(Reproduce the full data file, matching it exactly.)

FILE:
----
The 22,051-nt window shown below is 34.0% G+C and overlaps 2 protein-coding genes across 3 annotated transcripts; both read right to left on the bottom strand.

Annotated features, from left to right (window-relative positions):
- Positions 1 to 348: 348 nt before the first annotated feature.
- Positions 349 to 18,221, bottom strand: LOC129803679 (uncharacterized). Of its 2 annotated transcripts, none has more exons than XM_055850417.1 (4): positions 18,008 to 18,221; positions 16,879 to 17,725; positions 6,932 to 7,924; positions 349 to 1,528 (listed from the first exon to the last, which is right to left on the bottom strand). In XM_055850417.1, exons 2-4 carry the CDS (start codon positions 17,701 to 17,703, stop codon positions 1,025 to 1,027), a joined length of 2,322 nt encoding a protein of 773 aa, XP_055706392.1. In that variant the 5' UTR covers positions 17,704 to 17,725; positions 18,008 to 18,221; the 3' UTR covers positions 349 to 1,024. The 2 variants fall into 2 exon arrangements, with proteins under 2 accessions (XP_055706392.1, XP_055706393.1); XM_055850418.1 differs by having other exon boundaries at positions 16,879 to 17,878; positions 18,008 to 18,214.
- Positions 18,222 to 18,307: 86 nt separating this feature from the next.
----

The 22,051-nt window shown below is 34.0% G+C and overlaps 2 protein-coding genes across 3 annotated transcripts; both read right to left on the bottom strand.

Annotated features, from left to right (window-relative positions):
- Positions 1 to 348: 348 nt before the first annotated feature.
- Positions 349 to 18,221, bottom strand: LOC129803679 (uncharacterized). Of its 2 annotated transcripts, none has more exons than XM_055850417.1 (4): positions 18,008 to 18,221; positions 16,879 to 17,725; positions 6,932 to 7,924; positions 349 to 1,528 (listed from the first exon to the last, which is right to left on the bottom strand). In XM_055850417.1, exons 2-4 carry the CDS (start codon positions 17,701 to 17,703, stop codon positions 1,025 to 1,027), a joined length of 2,322 nt encoding a protein of 773 aa, XP_055706392.1. In that variant the 5' UTR covers positions 17,704 to 17,725; positions 18,008 to 18,221; the 3' UTR covers positions 349 to 1,024. The 2 variants fall into 2 exon arrangements, with proteins under 2 accessions (XP_055706392.1, XP_055706393.1); XM_055850418.1 differs by having other exon boundaries at positions 16,879 to 17,878; positions 18,008 to 18,214.
- Positions 18,222 to 18,307: 86 nt separating this feature from the next.